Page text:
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Open Access Highly Accessed Research article

Updated cost-of-care estimates for commercially insured patients with multiple sclerosis: retrospective observational analysis of medical and pharmacy claims data

Cathryn A Carroll1, Kathleen A Fairman2* and Maureen J Lage3

Author Affiliations

1 Managed Markets, Xcenda; formerly Health Economics and Outcomes Research, Teva Pharmaceuticals, Kansas City, MO, USA

2 Kathleen Fairman LTD, 11208 North 23rd Place, Phoenix, AZ, USA

3 HealthMetrics Outcomes Research, LLC, Bonita Springs, FL, USA

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BMC Health Services Research 2014, 14:286  doi:10.1186/1472-6963-14-286

Published: 2 July 2014

Abstract

Background

For patients with multiple sclerosis (MS), previous research identified key disease sequelae as important cost drivers and suggested that among users of disease-modifying drugs (DMDs) in 2004, DMDs represented 73% of the total cost of care. More recent studies were limited to incident disease/treatment and/or excluded DMDs from cost estimates. To support contemporary pharmacoeconomic analyses, the present study was conducted to provide updated information about MS-related costs and cost drivers including DMDs.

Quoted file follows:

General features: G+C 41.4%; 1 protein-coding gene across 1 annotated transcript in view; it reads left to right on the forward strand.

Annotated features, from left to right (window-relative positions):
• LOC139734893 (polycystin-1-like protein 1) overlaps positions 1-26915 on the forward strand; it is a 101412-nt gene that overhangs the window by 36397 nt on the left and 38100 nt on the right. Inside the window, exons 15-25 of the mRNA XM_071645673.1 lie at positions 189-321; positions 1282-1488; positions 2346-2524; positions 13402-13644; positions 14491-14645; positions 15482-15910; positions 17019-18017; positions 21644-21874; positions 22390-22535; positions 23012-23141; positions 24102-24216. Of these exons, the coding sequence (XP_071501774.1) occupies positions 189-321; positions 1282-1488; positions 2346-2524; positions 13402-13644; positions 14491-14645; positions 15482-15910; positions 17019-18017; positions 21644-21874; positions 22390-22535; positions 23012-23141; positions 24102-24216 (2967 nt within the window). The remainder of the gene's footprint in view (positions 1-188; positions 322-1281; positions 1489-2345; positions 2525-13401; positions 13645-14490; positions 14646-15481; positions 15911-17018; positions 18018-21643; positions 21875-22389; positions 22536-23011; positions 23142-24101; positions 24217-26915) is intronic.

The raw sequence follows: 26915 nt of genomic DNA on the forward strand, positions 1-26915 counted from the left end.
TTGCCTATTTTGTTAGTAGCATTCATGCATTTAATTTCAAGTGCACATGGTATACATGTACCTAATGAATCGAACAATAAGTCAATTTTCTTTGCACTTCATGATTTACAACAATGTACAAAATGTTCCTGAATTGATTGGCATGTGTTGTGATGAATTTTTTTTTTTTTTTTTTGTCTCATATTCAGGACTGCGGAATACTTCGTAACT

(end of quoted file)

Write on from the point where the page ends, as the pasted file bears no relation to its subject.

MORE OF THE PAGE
Methods

For each of 2 years, 2006 and 2011, commercially insured, continuously eligible patients with ≥ 1 medical claim diagnosis of MS were sampled. MS-related charges were based on medical claims with MS diagnosis plus medical/pharmacy claims for DMDs. 2006 charges were adjusted to 2011 $ using the medical care component of the consumer price index (CPI). Subgroups of patients using DMDs (interferon [IFN] beta-1a intramuscular or subcutaneous, IFN beta-1b, glatiramer, natalizumab) in 2011 were identified. By-group differences were tested with bivariate statistics.

Results

Mean (standard deviation [SD]) age of 15,902 sample patients in 2011 was 47.6 (11.8) years, 76% female. Mean [SD] MS charges ($26,520 [$38,478] overall) were significantly (P < 0.001) higher for patients with common disease sequelae: malaise/fatigue (n = 2,235; $39,948 [$48,435]), paresthesia (n = 1,566; $33,648 [$45,273]), depression (n = 1,255; $42,831 [$51,693]), and abnormality of gait (n = 1,196; $48,361 [$55,472]). From 2006 to 2011, CPI-adjusted MS charges increased by 60%. Among patients treated with a single DMD in 2011, inpatient care was 6% of charges (range = 4%-8%; P = 0.155); outpatient care was 19% (range = 14%-20% except for natalizumab [29%]; P < 0.001); and DMDs were 75% (range = 67%-81%; P < 0.001).

Conclusions

Common MS sequelae remain important cost drivers. Although MS treatment costs are increasing, the proportion of MS charges due to DMDs in 2011 is similar to that reported in 2004.